Automotive Designer: Job Duties, Career Outlook, and Education Prerequisites

Research what it takes to become an automotive designer. Learn about potential salary, job outlook, and key skills needed to find out if this is the career for you. Schools offering Engineering & Technology Management degrees can also be found in these popular choices.

What is an Automotive Designer?

Automotive designers are industrial designers that specialize in designing automobiles and automotive components. The design process starts with consulting clients or supervisors to identify what the requirements of a design are. This is followed by an extensive amount of research regarding the uses of a particular design and its production. Once these details are determined, a sketch is drawn and recreated using CADD software. The following chart provides an overview of what you need to know about entering this field.

Degree Required Bachelor's degree
Education Field of Study Industrial Design
Key Responsibilities Draft layouts of automobile components and systems, determine factors that may affect design proposals by using previous car models, develop innovative designs for automobiles
Job Growth (2014-2024)* 2% for industrial designers
Median Annual Salary (2015)* $67,130 for commercial and industrial designers

Source: *U.S. Bureau of Labor Statistics

What Would I Do as an Automotive Designer?

As an automotive designer, you'll draft layouts of automobile components, assemblies and systems using sketches, models and prototypes. You'll also determine factors that may affect design proposals by using previous car models, understanding manufacturing limitations and collaborating with automotive engineers. Based on detailed calculations, mathematical formulas and computerized work aids, you'll develop innovative designs for automobiles that fit consumers' needs and reflect a company's image and values.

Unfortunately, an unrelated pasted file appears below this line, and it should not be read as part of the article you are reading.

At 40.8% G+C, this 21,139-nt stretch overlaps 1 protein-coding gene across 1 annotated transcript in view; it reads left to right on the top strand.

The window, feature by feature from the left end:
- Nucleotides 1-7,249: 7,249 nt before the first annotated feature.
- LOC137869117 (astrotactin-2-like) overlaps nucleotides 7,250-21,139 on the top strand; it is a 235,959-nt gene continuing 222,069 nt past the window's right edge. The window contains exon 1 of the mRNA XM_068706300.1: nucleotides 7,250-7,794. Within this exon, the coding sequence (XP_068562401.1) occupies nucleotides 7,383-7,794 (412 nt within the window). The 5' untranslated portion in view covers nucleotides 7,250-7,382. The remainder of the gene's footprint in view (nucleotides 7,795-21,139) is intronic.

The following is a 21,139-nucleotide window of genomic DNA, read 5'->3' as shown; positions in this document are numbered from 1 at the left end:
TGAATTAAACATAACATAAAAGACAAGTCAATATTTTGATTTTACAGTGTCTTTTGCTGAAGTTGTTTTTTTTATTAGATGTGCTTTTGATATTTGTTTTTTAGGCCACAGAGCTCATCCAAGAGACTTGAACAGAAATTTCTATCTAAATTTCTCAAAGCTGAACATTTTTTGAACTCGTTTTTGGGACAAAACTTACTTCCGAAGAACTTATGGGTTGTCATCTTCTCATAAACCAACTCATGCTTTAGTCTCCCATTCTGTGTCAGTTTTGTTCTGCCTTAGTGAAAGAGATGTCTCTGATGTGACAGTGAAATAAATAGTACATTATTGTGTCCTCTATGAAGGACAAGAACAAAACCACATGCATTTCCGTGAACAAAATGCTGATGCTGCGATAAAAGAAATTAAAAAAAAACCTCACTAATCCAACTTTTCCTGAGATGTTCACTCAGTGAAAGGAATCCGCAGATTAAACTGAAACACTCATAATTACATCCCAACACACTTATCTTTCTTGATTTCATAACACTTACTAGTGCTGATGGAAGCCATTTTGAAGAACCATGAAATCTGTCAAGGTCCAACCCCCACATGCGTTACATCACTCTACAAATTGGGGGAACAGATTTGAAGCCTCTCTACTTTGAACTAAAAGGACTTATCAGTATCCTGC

What Can I Expect for the Career Outlook?

According to the U.S. Bureau of Labor Statistics (BLS), positions in industrial design, an industry that includes automobile designers, were expected to increase two percent from 2014 to 2024 (www.bls.gov), which is considered slower-than-average growth. Consumer-and business-based demands for updated and newer vehicles is the major contributing factor for growth. Additionally, emphasis on quality, comfort and pricing will create a need for new automotive designs and employment opportunities.

In May 2015, the BLS reported that the median annual salary for industrial and commercial designers was $67,130. The BLS reported that the majority of jobs in this sector were based in the states of Michigan, California, New York, Illinois and Ohio. As cars become more technologically complex and fuel efficient to meet consumer demands, prospective designers should be prepared to compete fiercely for jobs in the industry.

What Education Do I Need?

There are different ways in which you can learn the necessary skills required of automotive designers. Earning a Bachelor of Science in Industrial Design or another relevant design-based degree is typically required for you to enter this field. Institutions accredited by the National Association of Schools of Art and Design provide relevant coursework, such as design, sketching, computer-aided design, industrial materials, manufacturing methods, engineering, physical science, mathematics and other related courses.

What Are Some Related Alternative Careers?

There are a number of industries outside of the automotive industry that offer employment for industrial designers. These industries include the production of electronic products, bicycles, and just about anything else you may find on the market. Other careers related to industrial designing include drafters, industrial engineers and architects. In all three of these alternative careers professionals must be able to draw out plans for products or structures and put into computer data banks using CADD software.

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